In an important ruling on what federal law requires of employers when it comes to accommodation of religious practice, the US Supreme Court ruled that a retail clothing store impermissibly discriminated against a Muslim teen when it decided that her hijab violated its company dress code and refused to hire her. The ruling makes clear that employers cannot violate the law even if employees do not explicitly ask for accommodations of their religious practice and even if the employer does not know (but merely suspects) that an employee will need an accommodation, as long as that religion-based accommodation was a motive in the employer’s action.
Samantha Elauf, when she was 17, did what many teens do. She went to a local shopping mall and applied for a sales job. In Elauf’s case, her targeted employer was an Abercrombie Kids store in Tulsa, Oklahoma. At her employment interview, the teen wore a black head scarf. She did not state why she wore the piece, and the employer did not ask.
Ultimately, Abercrombie did not hire Elauf, concluding that her head attire clashed with its “Look Policy,” a strict company dress code meant to reflect the store’s brand. The policy banned head coverings as “too informal for Abercrombie’s desired image.” Elauf’s head scarf was not just for style, however. It was a hijab and worn as part of the teen’s practice of her Muslim religion. She sued, arguing that the employer committed religious discrimination in violation of Title VII when it refused to hire her.
The US Supreme Court recently agreed with that assessment. The case is very important with regard to what it says regarding employers’ obligations to avoid discrimination. In Elauf’s case, the employer argued that it could not be guilty of illegal disparate treatment because it did not affirmatively know that the teen needed an accommodation regarding her head covering when it declined to hire her.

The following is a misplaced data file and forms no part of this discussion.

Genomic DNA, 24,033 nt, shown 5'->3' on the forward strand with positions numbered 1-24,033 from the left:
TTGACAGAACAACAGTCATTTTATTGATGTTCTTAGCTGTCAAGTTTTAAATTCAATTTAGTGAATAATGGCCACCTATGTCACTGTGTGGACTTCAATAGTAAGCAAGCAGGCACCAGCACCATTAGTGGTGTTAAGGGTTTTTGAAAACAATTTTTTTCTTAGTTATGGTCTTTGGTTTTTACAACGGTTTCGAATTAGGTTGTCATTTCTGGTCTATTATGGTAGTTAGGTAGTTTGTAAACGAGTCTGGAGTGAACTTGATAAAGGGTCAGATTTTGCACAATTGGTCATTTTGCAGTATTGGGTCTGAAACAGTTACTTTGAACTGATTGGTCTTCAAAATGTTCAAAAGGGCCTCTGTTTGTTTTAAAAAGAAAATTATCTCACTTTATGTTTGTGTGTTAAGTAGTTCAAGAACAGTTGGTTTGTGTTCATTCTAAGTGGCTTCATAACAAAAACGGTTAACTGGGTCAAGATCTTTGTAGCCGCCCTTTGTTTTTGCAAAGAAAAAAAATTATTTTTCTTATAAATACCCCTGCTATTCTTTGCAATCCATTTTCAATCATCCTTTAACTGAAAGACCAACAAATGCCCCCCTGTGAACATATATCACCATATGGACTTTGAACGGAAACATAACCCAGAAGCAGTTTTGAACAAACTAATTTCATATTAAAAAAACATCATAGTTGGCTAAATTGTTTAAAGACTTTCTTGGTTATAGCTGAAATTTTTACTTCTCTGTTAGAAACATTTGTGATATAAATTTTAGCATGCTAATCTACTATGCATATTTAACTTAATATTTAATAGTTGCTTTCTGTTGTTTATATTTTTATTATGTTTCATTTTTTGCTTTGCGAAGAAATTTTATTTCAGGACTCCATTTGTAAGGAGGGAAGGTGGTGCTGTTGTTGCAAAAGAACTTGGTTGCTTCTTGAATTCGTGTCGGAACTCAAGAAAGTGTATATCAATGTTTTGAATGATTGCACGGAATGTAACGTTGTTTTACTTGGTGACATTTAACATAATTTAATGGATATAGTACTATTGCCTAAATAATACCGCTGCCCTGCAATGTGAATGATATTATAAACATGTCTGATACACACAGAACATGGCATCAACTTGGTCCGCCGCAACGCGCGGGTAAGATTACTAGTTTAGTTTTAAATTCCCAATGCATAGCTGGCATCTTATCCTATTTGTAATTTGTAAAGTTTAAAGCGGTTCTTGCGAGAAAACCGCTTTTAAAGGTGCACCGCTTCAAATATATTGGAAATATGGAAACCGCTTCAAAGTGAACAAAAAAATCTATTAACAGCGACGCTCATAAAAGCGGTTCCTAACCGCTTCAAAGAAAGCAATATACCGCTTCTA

The court rejected that argument, concluding that if an employee needs an accommodation and that need “was a motivating factor” in the employer’s action, the employer was guilty of impermissible discrimination, even without affirmative knowledge. The court pointed out that employers’ level of obligation to avoid discrimination under Title VII is different from that under the Americans with Disabilities Act.
Under the ADA, the disability must be one known by the employer. However, under Title VII, an employer can be in violation of the law if its desire to avoid accommodating an employee or employment candidate’s religious practice is a motive in its decision-making, even if it “has no more than an unsubstantiated suspicion that accommodation would be needed.” Title VII has no requirement in it demanding that employees or employment candidates give their employers notice of their need for a religious accommodation in order to trigger the law’s protections against discrimination.
The opinion also made clear to employers that they cannot insulate themselves from possible Title VII exposure for religious discrimination simply by setting up employee policies that are neutral. While the creation of neutral policies may protect employers in some discrimination areas, the law “does not demand mere neutrality with regard to religious practices… it gives them favored treatment, affirmatively obligating employers not to” discriminate based upon an employee’s or candidate’s “religious observance and practice.”
If you’ve been the victim of employment discrimination because of your religion, talk to the Georgia and Tennessee employment discrimination attorneys at Parks, Chesin & Walbert. Our attorneys have years of experience helping numerous clients who’ve faced situations much like yours. To speak with one of our lawyers about your case, call (877) 986-5529.
More blog posts:
Tennessee Employer Did Not Unlawfully Discriminate Against Prospective Employee Who Refused to Provide Social Security Number on Religious Grounds, Atlanta Employment Attorneys Blog, Feb. 25, 2015
A Look at Recent Title VII Decisions, Atlanta Employment Attorneys Blog, Dec. 10, 2014